Optionally, to eliminate the cost of machining counter bores 43, mounting nuts 45 and lock washers 46 can be tightened directly against the outer surfaces 40 of the plates 34, 35 and concealed by top cover 37 that may be attached to the upper plate 34, and bottom cover 290 that may be attached to the lower plate 35, or both.

Numerous methods of attachment of the vertical spacers 36 and plates 34, 35 could be used, including threaded bolts that compress the plates against the vertical spacers by engaging the threaded interior lumen of the vertical spacers, threading the vertical spacers directly into tapped holes on the plates, or welding the vertical spacers to the horizontal plates.

The open medical system alternative shown in FIGS. 1, 2 and 8 comprises two cores 51, each one located between a pair of vertical spacers 36. Each of the two trapezoidal cores 51 is made by joining two identical base modules 52, as shown in FIGS. 3, 7 and 10. The vertical orientation of outlet surfaces 62, and their disposition in four distinct vertical groupings corresponding to the four base modules 52, provides a clear separation and delineation of equipment and utility outlets in four distinct, recognizable and memorable zones. It ordinarily is cost effective to use substantially identical base modules to make a core, but non-identical base modules and asymmetric modules would work, and may be preferable for specialized settings, such as where one side or core of the system is dedicated to a particular utility, which could make modules of differing sizes more efficient. These zones are depicted in FIG. 7, in which the open medical system's two vertical axes of symmetry, front-to-back axis 76 and side-to-side axis 77, are shown. These zones help users of the system clearly designate each of the base modules 52 as pertaining to a side of the system, and to the front or back of the system. The four zones are indicated in FIG. 7 by arcs 78, 79, 80 and 81, and present four distinct groupings or banks of outlets. The four zones apply to alternatives where the outlets 63 of one core 51, or the outlets 63 of both cores 51, as in FIG. 3 a, are facing away from the open center 38, as well as in alternatives where the outlets 63 of the cores face toward the open space 38.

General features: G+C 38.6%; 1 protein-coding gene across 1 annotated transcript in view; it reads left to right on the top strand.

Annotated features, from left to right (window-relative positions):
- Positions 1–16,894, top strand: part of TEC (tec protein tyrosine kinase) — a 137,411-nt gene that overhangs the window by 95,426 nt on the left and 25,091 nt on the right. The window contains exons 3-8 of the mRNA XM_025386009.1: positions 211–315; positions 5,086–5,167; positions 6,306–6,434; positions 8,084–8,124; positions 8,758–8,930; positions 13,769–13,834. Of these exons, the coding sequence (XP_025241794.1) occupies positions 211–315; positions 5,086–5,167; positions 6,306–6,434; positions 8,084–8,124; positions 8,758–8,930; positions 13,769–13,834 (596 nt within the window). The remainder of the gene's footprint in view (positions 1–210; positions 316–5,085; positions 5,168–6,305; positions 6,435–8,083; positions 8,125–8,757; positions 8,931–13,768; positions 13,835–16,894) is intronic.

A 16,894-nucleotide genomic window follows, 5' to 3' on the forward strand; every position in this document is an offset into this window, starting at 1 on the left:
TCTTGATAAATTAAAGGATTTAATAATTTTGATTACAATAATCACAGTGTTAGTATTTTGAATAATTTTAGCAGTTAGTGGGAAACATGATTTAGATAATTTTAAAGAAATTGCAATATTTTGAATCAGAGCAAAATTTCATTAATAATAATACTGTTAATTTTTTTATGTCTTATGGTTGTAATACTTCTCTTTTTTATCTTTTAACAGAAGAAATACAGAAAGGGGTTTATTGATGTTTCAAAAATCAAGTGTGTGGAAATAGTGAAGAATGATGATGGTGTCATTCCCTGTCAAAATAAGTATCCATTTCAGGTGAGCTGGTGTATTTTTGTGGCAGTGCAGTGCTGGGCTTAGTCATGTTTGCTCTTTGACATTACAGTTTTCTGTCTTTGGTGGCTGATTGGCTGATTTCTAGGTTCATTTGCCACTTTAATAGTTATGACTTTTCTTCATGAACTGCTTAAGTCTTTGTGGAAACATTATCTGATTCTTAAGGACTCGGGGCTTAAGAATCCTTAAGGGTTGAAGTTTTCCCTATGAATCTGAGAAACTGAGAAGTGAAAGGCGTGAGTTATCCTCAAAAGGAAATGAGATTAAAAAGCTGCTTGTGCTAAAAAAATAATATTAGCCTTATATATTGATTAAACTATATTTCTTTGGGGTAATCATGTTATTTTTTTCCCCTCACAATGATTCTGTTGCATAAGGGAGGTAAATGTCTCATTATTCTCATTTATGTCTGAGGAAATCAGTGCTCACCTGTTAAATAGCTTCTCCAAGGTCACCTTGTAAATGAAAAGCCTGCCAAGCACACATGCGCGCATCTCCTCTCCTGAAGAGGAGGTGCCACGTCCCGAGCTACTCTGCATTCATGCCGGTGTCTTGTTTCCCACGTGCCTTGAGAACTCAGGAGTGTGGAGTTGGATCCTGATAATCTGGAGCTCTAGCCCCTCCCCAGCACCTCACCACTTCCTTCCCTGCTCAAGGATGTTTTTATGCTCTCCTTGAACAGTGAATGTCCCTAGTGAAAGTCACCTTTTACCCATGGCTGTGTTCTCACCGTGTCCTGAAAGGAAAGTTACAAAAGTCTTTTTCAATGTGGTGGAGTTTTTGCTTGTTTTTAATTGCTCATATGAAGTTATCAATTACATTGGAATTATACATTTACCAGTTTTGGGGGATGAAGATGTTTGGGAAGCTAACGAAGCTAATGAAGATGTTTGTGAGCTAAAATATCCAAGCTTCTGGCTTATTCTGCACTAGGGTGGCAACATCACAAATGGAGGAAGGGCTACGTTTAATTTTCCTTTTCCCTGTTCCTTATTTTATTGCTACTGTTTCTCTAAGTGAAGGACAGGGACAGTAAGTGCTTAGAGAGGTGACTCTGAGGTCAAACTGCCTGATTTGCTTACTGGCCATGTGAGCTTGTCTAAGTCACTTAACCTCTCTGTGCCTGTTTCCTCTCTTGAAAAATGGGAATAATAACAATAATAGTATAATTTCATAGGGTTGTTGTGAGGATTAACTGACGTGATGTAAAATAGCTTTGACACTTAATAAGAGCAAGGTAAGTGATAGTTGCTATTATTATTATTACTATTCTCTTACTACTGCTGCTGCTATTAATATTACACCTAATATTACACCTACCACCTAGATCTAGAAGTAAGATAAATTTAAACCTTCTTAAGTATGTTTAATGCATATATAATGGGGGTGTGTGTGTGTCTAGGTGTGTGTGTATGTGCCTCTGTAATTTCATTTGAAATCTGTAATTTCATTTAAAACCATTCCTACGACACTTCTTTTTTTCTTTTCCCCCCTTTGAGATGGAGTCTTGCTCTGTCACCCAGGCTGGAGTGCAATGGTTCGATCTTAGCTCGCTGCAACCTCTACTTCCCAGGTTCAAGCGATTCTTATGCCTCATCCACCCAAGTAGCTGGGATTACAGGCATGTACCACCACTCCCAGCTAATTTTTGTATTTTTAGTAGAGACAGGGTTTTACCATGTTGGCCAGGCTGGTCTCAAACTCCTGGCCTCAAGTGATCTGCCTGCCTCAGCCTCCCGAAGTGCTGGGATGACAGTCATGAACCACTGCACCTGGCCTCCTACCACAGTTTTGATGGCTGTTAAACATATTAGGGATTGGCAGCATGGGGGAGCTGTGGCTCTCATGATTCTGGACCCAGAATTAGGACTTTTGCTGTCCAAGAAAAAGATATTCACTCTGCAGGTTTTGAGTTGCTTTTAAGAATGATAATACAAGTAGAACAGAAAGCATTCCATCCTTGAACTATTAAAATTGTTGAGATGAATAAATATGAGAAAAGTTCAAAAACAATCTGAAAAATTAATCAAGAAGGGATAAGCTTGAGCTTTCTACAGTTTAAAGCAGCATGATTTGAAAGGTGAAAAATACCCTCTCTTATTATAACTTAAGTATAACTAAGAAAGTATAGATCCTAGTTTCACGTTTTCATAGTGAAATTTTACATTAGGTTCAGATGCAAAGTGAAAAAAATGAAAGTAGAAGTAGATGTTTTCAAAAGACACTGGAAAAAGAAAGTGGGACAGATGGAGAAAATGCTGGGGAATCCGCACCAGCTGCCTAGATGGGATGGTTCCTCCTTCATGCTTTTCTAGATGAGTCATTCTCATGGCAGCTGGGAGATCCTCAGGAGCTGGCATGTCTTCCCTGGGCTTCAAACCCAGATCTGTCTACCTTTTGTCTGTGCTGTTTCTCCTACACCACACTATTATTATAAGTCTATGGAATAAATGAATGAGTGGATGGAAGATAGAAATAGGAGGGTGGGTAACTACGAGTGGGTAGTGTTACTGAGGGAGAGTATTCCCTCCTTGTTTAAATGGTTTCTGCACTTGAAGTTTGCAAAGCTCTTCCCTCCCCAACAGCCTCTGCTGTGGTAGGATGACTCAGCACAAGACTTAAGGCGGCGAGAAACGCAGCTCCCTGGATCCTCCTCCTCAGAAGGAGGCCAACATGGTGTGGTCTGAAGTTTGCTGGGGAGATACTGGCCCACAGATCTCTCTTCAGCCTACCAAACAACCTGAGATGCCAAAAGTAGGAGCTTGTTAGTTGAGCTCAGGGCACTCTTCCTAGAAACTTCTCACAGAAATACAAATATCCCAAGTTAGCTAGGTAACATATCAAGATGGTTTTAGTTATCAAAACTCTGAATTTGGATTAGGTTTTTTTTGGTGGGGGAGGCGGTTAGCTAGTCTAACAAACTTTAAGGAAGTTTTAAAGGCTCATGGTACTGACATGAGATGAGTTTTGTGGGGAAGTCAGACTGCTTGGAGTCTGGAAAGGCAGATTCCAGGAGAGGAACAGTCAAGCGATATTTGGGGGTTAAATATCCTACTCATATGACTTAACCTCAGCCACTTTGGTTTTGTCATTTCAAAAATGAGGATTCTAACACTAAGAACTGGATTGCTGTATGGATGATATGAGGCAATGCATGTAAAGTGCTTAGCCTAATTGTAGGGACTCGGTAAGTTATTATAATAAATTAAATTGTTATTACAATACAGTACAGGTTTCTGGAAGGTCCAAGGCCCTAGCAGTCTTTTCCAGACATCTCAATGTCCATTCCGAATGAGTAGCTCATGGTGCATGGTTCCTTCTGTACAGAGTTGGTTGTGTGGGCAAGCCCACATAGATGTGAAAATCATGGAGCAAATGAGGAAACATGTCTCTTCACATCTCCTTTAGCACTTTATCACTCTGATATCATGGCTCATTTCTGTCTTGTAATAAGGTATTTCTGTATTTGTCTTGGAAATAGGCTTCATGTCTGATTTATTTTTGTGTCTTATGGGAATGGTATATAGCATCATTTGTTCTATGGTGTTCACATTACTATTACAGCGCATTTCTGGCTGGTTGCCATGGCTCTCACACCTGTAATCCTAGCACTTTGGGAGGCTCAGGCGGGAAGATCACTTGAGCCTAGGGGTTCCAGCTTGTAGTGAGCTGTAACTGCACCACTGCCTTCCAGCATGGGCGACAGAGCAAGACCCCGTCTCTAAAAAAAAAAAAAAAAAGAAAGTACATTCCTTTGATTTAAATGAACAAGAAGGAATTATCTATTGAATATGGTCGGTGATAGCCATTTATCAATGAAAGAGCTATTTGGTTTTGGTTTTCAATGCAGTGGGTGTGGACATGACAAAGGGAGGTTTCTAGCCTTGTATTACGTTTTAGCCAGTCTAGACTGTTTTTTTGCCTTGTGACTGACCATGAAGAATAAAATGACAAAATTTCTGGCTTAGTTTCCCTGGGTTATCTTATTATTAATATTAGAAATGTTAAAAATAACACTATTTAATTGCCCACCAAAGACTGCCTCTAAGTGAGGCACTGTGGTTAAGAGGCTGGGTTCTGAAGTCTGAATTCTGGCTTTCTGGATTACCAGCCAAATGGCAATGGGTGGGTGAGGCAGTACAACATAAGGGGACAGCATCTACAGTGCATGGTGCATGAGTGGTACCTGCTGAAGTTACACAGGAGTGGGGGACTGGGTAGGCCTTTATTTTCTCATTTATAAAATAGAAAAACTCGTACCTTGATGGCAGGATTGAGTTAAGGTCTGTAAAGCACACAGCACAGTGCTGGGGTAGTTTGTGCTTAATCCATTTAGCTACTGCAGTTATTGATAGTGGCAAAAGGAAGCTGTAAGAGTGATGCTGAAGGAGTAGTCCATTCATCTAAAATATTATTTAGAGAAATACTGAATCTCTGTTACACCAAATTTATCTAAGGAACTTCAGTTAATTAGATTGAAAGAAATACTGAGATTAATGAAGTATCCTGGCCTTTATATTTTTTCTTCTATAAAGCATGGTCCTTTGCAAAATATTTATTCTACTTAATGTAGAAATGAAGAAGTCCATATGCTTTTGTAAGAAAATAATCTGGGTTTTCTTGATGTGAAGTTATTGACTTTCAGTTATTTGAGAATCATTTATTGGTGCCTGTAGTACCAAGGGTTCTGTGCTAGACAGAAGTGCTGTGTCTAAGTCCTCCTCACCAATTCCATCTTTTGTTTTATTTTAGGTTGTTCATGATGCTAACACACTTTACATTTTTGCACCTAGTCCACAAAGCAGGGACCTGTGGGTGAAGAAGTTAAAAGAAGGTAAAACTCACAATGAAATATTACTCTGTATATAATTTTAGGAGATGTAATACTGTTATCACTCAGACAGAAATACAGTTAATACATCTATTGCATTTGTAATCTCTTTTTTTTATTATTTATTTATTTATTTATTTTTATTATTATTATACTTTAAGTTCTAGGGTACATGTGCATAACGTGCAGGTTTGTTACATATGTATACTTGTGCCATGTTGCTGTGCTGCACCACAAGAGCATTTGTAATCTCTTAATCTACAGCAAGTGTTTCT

When open medical systems are used in specialized care areas such as in neonatal intensive care units, it may be desirable to insert one or several partition modules 166 into central partition grooves 167 located in each core 51, as shown in FIG. 6. These partition modules help block the view between incubators, give mothers more privacy with their babies, and help isolate personal belongings, such as milk bottles, on one side of the system.

Alternatively, in configurations where the external surface 222 of the side panel 72 of one core 51, or the external surfaces 222 of the side panels 72 of both cores 51 shown in FIG. 3 a, face toward the open space 38, optional partition modules 166 may be inserted into central partition grooves 167 located on the external surfaces 222 of side panel 72 of each core 51. A partition module 166 may be sized to fill the open space with a single partition module 166, extending from the upper surface of the lower plate 35 to the underside of the upper plate 34.

As shown in FIG. 9, each base module 52 in this embodiment is made from extruded aluminum and is comprised of separate wiring channels 61 in which utility service lines 165 are contained and concealed, and corresponding outlet surfaces 62 through which the corresponding outlets 63 project. Two base modules 52 are joined together into symmetrical cores 51 by fasteners, such as a locking extrusion 55. Base modules 52 may also be made using extruded plastics, cast metal, fabrications using sheet steel or plastic, fiber-reinforced resins, or other known materials and manufacturing processes.

In this embodiment, the clamping flanges 56 of the locking extrusion 55 interdigitate with the locking flanges 57 on the base modules 52 to assure accurate alignment and provide clamping force. In this embodiment, there are two base modules 52 with a total of four wiring channels 61 in a core, though the number could vary. For example, alternative configurations that use only one wiring channel 61 per base module 52, use more wiring channels 61 per base module 52, or incorporate monolithic cores with several integral wiring channels, are within the scope of this invention. The wiring channels 61 are configured to present the utility outlets conveniently to a user at angles to the side-to-side axis 77.